Consider the following example:

70 mph - 10 speed @ 26% OD - 11R22.5 w/ 3.36 rear-axle ratio gives us an engine speed of 1425 rpm - good all-around performance, speed, power, gradability and fuel economy.

65 mph - 10 Speed @ 26% OD - 11R22.5 w/ 3.36 rear-axle ratio = 1323 rpm - marginal performance, speed too low, below power, poor gradability and marginal fuel economy. Run one gear lower, and the performance is poor in the other direction, as the engine speed is 1813 rpm, well above optimal fuel economy performance.

60 mph - 10 Speed @ 26% OD - 11R22.5 w/ 3.36 rear-axle ratio = 1221 rpm - extremely poor top-gear performance. Running one gear lower, the performance is poor in the other direction, as the engine speed is 1673 rpm - still well above optimal fuel economy performance..

"Multi-speed transmissions such as 13- and 18-speeds tend not to be impacted as severely as a 9- or a 10-speed," says Mack's powertrain marketing manager, Dave McKenna. "The top gear step in a 10-speed is 26 to 27 percent. It's closer to 16 percent with the multispeed transmissions."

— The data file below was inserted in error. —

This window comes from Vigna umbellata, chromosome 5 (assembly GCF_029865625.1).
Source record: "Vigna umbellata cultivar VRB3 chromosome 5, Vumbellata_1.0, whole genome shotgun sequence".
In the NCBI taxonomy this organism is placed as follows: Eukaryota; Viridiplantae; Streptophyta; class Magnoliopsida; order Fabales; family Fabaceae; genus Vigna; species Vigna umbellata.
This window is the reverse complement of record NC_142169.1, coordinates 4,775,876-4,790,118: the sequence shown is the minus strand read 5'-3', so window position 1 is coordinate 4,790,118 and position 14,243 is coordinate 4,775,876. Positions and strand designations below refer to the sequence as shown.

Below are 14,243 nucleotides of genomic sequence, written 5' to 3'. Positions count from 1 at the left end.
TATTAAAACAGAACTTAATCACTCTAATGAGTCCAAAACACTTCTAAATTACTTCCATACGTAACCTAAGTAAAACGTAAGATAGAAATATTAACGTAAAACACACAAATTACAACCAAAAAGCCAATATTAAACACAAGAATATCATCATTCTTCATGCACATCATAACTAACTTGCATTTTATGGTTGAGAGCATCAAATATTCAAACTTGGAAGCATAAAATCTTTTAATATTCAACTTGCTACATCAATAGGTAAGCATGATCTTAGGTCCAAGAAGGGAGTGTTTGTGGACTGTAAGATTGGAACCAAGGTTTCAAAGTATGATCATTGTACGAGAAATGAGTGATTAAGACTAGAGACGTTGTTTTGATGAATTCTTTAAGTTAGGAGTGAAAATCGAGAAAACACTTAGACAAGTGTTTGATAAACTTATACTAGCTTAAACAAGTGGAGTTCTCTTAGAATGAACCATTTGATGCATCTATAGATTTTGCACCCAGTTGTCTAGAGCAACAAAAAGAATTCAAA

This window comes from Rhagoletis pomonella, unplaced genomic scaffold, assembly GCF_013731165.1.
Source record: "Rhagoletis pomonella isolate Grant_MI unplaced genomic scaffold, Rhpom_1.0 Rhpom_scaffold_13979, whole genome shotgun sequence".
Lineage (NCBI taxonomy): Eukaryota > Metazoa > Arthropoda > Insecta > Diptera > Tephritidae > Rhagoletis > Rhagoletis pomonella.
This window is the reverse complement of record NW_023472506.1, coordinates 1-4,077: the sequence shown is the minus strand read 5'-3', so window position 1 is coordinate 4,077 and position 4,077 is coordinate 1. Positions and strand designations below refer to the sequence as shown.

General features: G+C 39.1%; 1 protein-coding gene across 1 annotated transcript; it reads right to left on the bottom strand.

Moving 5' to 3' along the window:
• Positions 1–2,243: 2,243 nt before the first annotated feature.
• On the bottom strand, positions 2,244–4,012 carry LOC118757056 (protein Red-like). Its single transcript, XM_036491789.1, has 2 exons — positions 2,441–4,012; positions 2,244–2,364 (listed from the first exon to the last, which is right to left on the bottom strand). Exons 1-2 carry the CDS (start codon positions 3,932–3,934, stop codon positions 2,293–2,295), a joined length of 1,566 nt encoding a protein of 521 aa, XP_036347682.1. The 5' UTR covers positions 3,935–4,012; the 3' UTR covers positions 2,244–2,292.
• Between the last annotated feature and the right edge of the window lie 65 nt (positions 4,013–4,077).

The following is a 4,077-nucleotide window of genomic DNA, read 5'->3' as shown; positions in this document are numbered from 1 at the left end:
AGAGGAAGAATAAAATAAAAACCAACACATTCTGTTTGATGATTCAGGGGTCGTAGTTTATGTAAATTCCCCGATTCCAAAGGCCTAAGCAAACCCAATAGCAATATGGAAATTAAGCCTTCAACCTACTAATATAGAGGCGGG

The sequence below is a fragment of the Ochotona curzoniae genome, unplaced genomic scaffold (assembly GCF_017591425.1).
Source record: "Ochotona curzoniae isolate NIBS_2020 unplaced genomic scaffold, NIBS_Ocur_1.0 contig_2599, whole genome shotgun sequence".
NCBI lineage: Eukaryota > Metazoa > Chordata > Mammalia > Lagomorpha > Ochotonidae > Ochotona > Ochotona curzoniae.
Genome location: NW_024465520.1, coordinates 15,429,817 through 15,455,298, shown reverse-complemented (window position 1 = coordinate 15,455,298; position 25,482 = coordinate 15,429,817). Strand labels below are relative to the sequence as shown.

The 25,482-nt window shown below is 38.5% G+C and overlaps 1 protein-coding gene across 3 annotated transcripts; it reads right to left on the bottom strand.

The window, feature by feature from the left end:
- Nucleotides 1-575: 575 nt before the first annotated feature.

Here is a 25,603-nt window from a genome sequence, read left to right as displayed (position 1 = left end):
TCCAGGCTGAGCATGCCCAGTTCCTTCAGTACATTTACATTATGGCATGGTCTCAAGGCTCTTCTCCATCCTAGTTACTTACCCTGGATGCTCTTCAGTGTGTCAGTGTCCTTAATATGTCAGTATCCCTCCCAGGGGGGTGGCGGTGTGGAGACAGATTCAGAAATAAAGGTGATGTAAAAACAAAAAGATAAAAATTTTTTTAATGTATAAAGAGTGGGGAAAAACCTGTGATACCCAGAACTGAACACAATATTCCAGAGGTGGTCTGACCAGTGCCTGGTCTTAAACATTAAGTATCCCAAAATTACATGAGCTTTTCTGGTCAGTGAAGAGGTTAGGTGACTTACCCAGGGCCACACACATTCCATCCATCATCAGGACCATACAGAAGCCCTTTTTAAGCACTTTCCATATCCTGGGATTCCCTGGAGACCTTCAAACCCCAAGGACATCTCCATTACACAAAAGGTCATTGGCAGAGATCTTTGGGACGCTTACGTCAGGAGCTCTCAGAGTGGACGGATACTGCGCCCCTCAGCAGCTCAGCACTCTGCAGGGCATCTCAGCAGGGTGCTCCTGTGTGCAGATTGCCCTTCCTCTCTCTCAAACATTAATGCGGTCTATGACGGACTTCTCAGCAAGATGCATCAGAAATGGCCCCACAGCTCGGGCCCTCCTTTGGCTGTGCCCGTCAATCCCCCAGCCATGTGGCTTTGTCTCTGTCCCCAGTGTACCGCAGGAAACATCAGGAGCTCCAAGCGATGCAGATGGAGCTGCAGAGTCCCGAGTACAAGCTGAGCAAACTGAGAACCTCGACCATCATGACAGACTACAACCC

Most ECMs can track and tabulate hundreds of operating parameters. That’s data overload in most circumstances, but you can harvest a few dozen very useful bits of information from the reports generated by downloading ECM data. Among the more useful:


Vehicle distance Total time % Time in high gear

Engine hours Total PTO time % Time in cruise

Max vehicle speed Total idle time % Time at idle

Cruise control setting Total distance Hard braking incidents

Trip avg. fuel economy Total fuel Avg. shift points (rpm)

Fuel used Total PTO fuel % Time at speed

Idle hours Total idle fuel

Idle fuel Total max. fuel

PTO hours Avg. load factor

PTO fuel

Note: engine-maker terminology varies across the brands, but for the most part, they all include something similar to what you see here. These terms are generic, though some might apply specifically to your ECM.